Council on Energy, Environment and Water Integrated | International | Independent

Information on emission sources crucial to tackle air pollution in Nagpur: CEEW-Urban Emissions

Only 20% of the interventions in Nagpur’s clean air plan calls for on-ground pollution control measures.

Nagpur, 30 June 2020: Nagpur’s clean air plan does not contain information on the sources of air pollution, according to a new independent analysis released today by the Council on Energy, Environment and Water (CEEW) and Urban Emissions. In contrast, Chandrapur’s plan is among the five plans in Maharashtra that contain emissions sources information. The analysis highlights identification, mapping and estimation of source contributions as a crucial step in prioritising air pollution mitigation efforts, targeting appropriate emission sources and having maximum on-ground impact. The analysis also states that Nagpur’s clean air plan lacks a legal mandate for implementation.

India’s National Clean Air Programme (NCAP) recommended 102 cities, including Nagpur, to create city-specific clean air plans as a primary mitigation measure for reducing particulate concentration by 20% to 30% by 2024.

Currently, over 80 per cent of the actions mentioned in Nagpur’s plan involve overseeing, planning, proposing, preparing, investigating, identifying, ensuring, banning, initiating, launching, planning, restricting and promoting. This implies that only 20% of the interventions call for on-ground pollution control measures. Also, 38 per cent of Nagpur’s action strategies are directed at the transport sector and 20 per cent target industries. While not entirely budgeted, Nagpur’s plan does estimate financial requirements for certain activities.

“During the lockdown, the only real-time monitoring station in Nagpur reported a 30 per cent decline in PM2.5 concentrations. However, to tackle air pollution in the city in the long-term, a single monitoring station for a city with over 2 million population is insufficient. The Maharashtra pollution control board and the Nagpur municipal corporation must collectively prioritise the setting up of more monitoring stations and creating trackable indicators to oversee the progress of implementation of this plan,” said Tanushree Ganguly, a researcher at CEEW and a co-author of the study.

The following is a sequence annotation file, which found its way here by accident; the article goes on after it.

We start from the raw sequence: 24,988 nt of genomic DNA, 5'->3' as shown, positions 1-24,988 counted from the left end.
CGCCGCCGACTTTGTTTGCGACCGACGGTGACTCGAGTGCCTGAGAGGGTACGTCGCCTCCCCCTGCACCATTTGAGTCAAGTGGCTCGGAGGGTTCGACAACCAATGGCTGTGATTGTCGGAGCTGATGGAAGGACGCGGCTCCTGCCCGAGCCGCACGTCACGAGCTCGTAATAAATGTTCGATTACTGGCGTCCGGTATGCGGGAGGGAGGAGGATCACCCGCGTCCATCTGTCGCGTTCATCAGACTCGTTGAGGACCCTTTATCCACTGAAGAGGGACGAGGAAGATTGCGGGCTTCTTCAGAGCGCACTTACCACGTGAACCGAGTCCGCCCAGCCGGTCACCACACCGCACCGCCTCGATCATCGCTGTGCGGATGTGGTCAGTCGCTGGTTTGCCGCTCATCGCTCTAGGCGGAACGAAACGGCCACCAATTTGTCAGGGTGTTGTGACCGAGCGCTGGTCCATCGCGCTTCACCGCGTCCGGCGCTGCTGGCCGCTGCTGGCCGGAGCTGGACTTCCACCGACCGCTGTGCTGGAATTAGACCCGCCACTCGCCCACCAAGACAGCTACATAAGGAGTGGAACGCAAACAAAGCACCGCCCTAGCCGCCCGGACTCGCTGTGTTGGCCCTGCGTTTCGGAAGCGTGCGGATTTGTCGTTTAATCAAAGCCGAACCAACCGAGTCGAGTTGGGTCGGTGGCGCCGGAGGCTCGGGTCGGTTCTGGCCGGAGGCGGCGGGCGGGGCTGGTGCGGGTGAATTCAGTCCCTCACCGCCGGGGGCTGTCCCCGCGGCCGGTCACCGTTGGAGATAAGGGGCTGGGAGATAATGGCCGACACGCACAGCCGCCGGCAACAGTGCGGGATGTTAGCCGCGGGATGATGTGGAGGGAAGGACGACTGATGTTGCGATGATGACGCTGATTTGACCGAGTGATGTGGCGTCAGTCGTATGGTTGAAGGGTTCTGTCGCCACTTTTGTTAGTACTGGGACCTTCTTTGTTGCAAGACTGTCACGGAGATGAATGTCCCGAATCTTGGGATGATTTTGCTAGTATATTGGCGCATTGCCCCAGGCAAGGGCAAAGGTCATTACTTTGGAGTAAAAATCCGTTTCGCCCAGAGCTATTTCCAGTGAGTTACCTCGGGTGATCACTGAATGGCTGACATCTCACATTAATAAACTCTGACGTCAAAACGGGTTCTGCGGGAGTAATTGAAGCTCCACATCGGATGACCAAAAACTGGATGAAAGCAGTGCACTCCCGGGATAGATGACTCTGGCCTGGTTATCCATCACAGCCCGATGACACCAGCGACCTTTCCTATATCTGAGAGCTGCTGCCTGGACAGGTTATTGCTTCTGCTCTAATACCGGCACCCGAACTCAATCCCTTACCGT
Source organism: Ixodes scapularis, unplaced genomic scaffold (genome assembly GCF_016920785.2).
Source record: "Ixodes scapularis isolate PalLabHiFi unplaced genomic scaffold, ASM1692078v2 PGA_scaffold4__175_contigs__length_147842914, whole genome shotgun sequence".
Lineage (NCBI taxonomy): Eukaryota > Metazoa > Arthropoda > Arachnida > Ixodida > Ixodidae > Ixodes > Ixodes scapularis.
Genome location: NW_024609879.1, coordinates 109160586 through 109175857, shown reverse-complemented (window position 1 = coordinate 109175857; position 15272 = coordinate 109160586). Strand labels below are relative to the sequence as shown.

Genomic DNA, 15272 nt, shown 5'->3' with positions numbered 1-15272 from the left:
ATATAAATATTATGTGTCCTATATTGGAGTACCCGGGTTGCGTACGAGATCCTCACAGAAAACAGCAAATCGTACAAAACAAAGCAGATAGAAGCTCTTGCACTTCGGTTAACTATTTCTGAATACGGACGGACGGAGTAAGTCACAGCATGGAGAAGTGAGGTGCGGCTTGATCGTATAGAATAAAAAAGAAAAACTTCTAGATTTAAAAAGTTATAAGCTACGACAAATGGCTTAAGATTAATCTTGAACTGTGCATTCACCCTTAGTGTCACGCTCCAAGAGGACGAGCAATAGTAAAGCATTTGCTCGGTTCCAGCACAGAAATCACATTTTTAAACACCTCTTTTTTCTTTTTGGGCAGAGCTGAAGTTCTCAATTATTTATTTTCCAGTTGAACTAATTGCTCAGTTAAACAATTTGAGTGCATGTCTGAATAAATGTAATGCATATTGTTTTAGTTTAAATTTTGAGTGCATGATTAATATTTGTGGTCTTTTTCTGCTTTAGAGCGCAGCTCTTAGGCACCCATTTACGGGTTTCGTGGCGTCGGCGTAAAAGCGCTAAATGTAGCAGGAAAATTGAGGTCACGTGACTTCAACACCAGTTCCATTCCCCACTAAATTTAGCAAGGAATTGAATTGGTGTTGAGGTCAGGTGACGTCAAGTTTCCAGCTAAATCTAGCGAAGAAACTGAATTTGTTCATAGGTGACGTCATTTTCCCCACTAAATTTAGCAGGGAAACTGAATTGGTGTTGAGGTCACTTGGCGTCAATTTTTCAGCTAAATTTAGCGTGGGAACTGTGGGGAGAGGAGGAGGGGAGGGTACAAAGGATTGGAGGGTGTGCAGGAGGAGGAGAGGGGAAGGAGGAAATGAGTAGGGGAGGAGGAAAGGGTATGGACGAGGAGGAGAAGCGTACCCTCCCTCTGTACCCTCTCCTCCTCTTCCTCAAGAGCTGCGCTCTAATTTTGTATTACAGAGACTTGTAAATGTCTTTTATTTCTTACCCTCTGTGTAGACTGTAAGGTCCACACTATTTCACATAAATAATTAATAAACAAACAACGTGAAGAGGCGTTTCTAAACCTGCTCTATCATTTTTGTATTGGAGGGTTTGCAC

The CEEW-Urban Emissions analysis also finds that Nagpur’s city plan lists 66 measures across 17 different agencies. While the state pollution control board (SPCB) is responsible for only 20% of all actions in Nagpur, the urban local bodies (ULB) and state transport department share the burden of almost 60% of the actions. Moreover, 34% of actions fall under multiple agencies. Further, independent estimates suggest that 21% of the pollution in Nagpur could originate outside city limits. However, the plan does not include any measures to ensure regional coordination.

“With over 30% of the activities shared across multiple agencies, fragmentation of accountability is a key impediment. Hence, it is crucial to delineate specific tasks for each action point among participating agencies,” said Kurinji Selvaraj, a researcher at CEEW and a co-author of the study.

Chandrapur’s plan

Chandrapur’s plan does not list the financial requirements for executing the actions listed. In addition to being a non-attainment city, Chandrapur is also designated as a critically polluted industrial area. Over 30 per cent of the actions listed in Chandrapur’s plan address emissions from industries and power plans. All the industrial pollution mitigation measures have a 12-month timeline for implementation. In fact, over 80 per cent of the actions in the plan have an implementation timeline of less than a year.

“For plans like Chandrapur that list a considerable proportion of short term measures, estimating financial requirements for executing the plan becomes all the more crucial. Also, a progress reporting mechanism should be institutionalised to track efforts by all responsible agencies”, said Kurinji Selvaraj.

Maharashtra’s plan

As per the study, only five non-attainment cities in Maharashtra - Amravati, Aurangabad, Kolhapur, Chandrapur, and Mumbai - of the 17 with approved action plans contain information of emission sources. However, this information does not translate into prioritising actions on the ground. Further, only 6 city plans - Amravati, Badlapur, Mumbai, Nashik, Pune and Solapur - of the 17 list financial requirements for all actions. Also, the CEEW-Urban Emissions analysis finds that despite a large number of non-attainment cities in Maharashtra, the clean air plans in the state are distinct unlike many other states across India. But, the absence of sectoral emission reduction targets, city-specific priorities, and a standard protocol for air pollution reporting progress on actions across sectors, could derail implementation of the plans in the state.

The CEEW-Urban Emissions analysis, based on a recent study, evaluated the robustness of the 102 approved city action plans across India, including that of Nagpur, Chandrapur and 15 other cities in Maharashtra.


The CEEW-Urban Emissions study established the key components of a clean air plan based on an extensive review of global literature. It assessed the 102 Indian plans for the presence or absence of elements such as a legal framework, source information, responsibility delineation, and the cost-effectiveness of proposed solutions. Further, descriptive statistics were used to explain and compare the plans across states and analyse the state-level variations in approaches towards clean air planning.

Contact Riddhima Sethi (CEEW) - +91 9902039054 / riddhima.sethi@ceew.in
Mihir Shah (CEEW) - mihir.shah@ceew.in